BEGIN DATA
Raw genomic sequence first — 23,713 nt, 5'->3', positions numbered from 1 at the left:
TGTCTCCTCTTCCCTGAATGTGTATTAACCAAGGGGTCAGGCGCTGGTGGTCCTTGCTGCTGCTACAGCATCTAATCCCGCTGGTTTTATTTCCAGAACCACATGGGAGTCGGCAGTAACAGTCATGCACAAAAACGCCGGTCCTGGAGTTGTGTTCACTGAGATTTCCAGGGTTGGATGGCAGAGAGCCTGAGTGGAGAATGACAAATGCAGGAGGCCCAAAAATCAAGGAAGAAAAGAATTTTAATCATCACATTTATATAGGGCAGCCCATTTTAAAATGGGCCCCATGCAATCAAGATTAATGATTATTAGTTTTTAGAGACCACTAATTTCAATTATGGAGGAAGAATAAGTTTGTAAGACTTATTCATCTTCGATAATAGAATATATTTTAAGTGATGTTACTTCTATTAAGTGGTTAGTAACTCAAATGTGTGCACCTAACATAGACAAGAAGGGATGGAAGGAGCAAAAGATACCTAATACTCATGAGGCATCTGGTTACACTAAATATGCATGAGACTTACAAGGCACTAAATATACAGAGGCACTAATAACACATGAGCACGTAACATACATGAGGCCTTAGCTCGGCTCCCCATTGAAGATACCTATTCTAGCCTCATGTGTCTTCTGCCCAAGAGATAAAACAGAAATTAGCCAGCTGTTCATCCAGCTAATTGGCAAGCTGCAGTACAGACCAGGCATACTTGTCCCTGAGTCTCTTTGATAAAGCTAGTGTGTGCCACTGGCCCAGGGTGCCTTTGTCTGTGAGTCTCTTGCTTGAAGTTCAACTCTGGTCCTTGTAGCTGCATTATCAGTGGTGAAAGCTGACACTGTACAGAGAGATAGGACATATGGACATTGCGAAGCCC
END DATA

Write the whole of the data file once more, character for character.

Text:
Raw genomic sequence first — 23,713 nt, 5'->3', positions numbered from 1 at the left:
TGTCTCCTCTTCCCTGAATGTGTATTAACCAAGGGGTCAGGCGCTGGTGGTCCTTGCTGCTGCTACAGCATCTAATCCCGCTGGTTTTATTTCCAGAACCACATGGGAGTCGGCAGTAACAGTCATGCACAAAAACGCCGGTCCTGGAGTTGTGTTCACTGAGATTTCCAGGGTTGGATGGCAGAGAGCCTGAGTGGAGAATGACAAATGCAGGAGGCCCAAAAATCAAGGAAGAAAAGAATTTTAATCATCACATTTATATAGGGCAGCCCATTTTAAAATGGGCCCCATGCAATCAAGATTAATGATTATTAGTTTTTAGAGACCACTAATTTCAATTATGGAGGAAGAATAAGTTTGTAAGACTTATTCATCTTCGATAATAGAATATATTTTAAGTGATGTTACTTCTATTAAGTGGTTAGTAACTCAAATGTGTGCACCTAACATAGACAAGAAGGGATGGAAGGAGCAAAAGATACCTAATACTCATGAGGCATCTGGTTACACTAAATATGCATGAGACTTACAAGGCACTAAATATACAGAGGCACTAATAACACATGAGCACGTAACATACATGAGGCCTTAGCTCGGCTCCCCATTGAAGATACCTATTCTAGCCTCATGTGTCTTCTGCCCAAGAGATAAAACAGAAATTAGCCAGCTGTTCATCCAGCTAATTGGCAAGCTGCAGTACAGACCAGGCATACTTGTCCCTGAGTCTCTTTGATAAAGCTAGTGTGTGCCACTGGCCCAGGGTGCCTTTGTCTGTGAGTCTCTTGCTTGAAGTTCAACTCTGGTCCTTGTAGCTGCATTATCAGTGGTGAAAGCTGACACTGTACAGAGAGATAGGACATATGGACATTGCGAAGCCC